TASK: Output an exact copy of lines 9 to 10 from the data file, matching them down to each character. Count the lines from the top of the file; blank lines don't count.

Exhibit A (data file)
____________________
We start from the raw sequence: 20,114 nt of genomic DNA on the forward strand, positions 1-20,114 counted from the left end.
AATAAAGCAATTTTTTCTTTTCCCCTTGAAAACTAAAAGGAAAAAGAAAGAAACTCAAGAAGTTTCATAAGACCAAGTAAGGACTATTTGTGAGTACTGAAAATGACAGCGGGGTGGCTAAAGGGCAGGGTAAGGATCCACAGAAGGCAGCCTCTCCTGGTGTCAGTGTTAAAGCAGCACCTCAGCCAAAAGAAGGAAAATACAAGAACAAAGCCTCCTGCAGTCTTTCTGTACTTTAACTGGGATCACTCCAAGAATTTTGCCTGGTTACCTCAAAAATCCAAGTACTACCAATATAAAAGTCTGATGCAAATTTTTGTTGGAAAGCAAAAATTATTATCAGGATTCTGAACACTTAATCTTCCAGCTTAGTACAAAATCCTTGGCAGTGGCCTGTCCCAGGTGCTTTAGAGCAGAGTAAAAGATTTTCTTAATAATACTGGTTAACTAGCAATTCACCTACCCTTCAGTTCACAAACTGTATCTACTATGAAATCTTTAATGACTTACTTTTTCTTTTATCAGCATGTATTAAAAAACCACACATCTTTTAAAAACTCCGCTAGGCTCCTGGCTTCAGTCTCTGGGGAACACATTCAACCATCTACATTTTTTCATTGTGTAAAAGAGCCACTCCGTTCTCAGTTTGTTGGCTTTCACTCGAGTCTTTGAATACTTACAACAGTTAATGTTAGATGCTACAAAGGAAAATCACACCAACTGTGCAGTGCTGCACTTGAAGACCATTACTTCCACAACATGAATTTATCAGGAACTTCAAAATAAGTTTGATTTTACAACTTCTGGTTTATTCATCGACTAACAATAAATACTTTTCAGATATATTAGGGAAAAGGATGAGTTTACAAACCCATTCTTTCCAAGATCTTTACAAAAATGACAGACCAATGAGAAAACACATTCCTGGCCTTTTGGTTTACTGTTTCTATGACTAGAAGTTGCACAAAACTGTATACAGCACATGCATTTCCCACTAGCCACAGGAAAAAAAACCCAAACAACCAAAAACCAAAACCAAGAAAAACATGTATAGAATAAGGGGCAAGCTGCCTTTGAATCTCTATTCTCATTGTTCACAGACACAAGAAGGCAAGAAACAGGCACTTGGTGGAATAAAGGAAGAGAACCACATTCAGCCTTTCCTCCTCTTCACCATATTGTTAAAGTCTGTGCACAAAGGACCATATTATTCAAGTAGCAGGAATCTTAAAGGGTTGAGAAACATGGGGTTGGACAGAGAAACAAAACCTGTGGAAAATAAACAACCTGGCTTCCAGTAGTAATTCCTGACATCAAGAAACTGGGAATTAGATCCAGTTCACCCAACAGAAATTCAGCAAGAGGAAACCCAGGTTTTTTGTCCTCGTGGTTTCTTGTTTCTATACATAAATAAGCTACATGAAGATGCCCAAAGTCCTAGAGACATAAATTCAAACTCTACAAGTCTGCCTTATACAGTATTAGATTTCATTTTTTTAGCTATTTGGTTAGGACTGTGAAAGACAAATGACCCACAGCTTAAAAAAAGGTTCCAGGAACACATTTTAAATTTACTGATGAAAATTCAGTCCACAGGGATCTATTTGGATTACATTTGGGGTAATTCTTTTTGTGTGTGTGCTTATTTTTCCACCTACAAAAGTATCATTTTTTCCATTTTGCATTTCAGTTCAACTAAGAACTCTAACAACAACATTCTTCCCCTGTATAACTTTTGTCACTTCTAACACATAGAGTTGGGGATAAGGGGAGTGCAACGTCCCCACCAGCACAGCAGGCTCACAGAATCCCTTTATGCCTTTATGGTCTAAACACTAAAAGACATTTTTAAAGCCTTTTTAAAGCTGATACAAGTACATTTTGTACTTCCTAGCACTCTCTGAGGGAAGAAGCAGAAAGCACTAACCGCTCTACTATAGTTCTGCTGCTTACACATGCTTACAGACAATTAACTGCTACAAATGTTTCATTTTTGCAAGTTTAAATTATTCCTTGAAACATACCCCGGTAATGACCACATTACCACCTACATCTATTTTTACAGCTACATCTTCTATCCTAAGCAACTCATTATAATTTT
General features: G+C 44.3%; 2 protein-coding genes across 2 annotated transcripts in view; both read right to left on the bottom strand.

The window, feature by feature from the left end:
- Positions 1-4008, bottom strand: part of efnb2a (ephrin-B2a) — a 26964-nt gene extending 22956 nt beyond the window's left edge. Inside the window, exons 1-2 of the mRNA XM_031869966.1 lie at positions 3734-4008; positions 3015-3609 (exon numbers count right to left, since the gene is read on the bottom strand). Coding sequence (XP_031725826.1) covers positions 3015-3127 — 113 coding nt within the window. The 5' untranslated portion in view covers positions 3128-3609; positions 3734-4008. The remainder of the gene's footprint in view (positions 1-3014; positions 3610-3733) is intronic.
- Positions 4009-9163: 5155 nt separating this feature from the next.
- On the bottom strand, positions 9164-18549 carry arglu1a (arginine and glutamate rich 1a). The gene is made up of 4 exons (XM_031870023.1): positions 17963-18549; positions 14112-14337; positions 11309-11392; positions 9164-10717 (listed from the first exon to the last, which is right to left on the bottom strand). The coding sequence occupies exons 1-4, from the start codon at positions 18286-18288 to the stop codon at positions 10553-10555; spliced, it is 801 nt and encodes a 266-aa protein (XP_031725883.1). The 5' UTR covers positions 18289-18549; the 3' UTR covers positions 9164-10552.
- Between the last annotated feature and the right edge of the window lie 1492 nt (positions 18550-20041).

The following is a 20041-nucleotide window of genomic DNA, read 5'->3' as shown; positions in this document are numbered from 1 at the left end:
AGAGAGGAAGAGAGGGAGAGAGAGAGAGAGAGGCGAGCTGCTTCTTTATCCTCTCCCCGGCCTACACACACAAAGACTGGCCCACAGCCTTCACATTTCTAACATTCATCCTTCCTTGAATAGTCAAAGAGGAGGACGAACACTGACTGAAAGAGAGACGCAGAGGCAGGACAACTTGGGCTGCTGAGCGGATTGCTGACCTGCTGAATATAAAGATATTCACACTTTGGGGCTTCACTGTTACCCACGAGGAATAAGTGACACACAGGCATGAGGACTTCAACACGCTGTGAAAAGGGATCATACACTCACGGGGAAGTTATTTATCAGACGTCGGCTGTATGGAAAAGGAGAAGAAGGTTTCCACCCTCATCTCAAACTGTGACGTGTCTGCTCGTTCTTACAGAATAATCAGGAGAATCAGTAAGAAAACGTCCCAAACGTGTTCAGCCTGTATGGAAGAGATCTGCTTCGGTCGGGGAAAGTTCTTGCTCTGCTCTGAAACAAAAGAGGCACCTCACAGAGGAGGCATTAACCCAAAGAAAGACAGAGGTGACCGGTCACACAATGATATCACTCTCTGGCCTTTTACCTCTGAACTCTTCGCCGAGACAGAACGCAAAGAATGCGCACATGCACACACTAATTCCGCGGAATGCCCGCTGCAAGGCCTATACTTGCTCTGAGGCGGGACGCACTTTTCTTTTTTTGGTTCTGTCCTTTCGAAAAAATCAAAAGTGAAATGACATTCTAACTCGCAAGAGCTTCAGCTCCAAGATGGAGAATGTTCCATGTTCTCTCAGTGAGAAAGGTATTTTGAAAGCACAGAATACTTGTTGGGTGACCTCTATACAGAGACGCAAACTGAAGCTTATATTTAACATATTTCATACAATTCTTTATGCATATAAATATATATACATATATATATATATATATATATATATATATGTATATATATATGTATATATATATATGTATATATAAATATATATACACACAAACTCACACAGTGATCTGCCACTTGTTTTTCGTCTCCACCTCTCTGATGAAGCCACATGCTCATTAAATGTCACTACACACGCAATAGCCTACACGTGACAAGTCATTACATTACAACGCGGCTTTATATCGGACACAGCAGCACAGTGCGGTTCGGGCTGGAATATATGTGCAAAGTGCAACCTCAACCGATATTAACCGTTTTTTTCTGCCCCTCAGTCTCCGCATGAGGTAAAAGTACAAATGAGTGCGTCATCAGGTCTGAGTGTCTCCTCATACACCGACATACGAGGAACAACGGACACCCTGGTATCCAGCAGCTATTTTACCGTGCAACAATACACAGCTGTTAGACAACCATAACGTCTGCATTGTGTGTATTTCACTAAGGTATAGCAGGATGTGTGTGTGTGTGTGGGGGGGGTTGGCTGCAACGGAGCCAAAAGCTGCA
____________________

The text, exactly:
The following is a 20041-nucleotide window of genomic DNA, read 5'->3' as shown; positions in this document are numbered from 1 at the left end:
AGAGAGGAAGAGAGGGAGAGAGAGAGAGAGAGGCGAGCTGCTTCTTTATCCTCTCCCCGGCCTACACACACAAAGACTGGCCCACAGCCTTCACATTTCTAACATTCATCCTTCCTTGAATAGTCAAAGAGGAGGACGAACACTGACTGAAAGAGAGACGCAGAGGCAGGACAACTTGGGCTGCTGAGCGGATTGCTGACCTGCTGAATATAAAGATATTCACACTTTGGGGCTTCACTGTTACCCACGAGGAATAAGTGACACACAGGCATGAGGACTTCAACACGCTGTGAAAAGGGATCATACACTCACGGGGAAGTTATTTATCAGACGTCGGCTGTATGGAAAAGGAGAAGAAGGTTTCCACCCTCATCTCAAACTGTGACGTGTCTGCTCGTTCTTACAGAATAATCAGGAGAATCAGTAAGAAAACGTCCCAAACGTGTTCAGCCTGTATGGAAGAGATCTGCTTCGGTCGGGGAAAGTTCTTGCTCTGCTCTGAAACAAAAGAGGCACCTCACAGAGGAGGCATTAACCCAAAGAAAGACAGAGGTGACCGGTCACACAATGATATCACTCTCTGGCCTTTTACCTCTGAACTCTTCGCCGAGACAGAACGCAAAGAATGCGCACATGCACACACTAATTCCGCGGAATGCCCGCTGCAAGGCCTATACTTGCTCTGAGGCGGGACGCACTTTTCTTTTTTTGGTTCTGTCCTTTCGAAAAAATCAAAAGTGAAATGACATTCTAACTCGCAAGAGCTTCAGCTCCAAGATGGAGAATGTTCCATGTTCTCTCAGTGAGAAAGGTATTTTGAAAGCACAGAATACTTGTTGGGTGACCTCTATACAGAGACGCAAACTGAAGCTTATATTTAACATATTTCATACAATTCTTTATGCATATAAATATATATACATATATATATATATATATATATATATATATGTATATATATATGTATATATATATATGTATATATAAATATATATACACACAAACTCACACAGTGATCTGCCACTTGTTTTTCGTCTCCACCTCTCTGATGAAGCCACATGCTCATTAAATGTCACTACACACGCAATAGCCTACACGTGACAAGTCATTACATTACAACGCGGCTTTATATCGGACACAGCAGCACAGTGCGGTTCGGGCTGGAATATATGTGCAAAGTGCAACCTCAACCGATATTAACCGTTTTTTTCTGCCCCTCAGTCTCCGCATGAGGTAAAAGTACAAATGAGTGCGTCATCAGGTCTGAGTGTCTCCTCATACACCGACATACGAGGAACAACGGACACCCTGGTATCCAGCAGCTATTTTACCGTGCAACAATACACAGCTGTTAGACAACCATAACGTCTGCATTGTGTGTATTTCACTAAGGTATAGCAGGATGTGTGTGTGTGTGTGGGGGGGGTTGGCTGCAACGGAGCCAAAAGCTGCA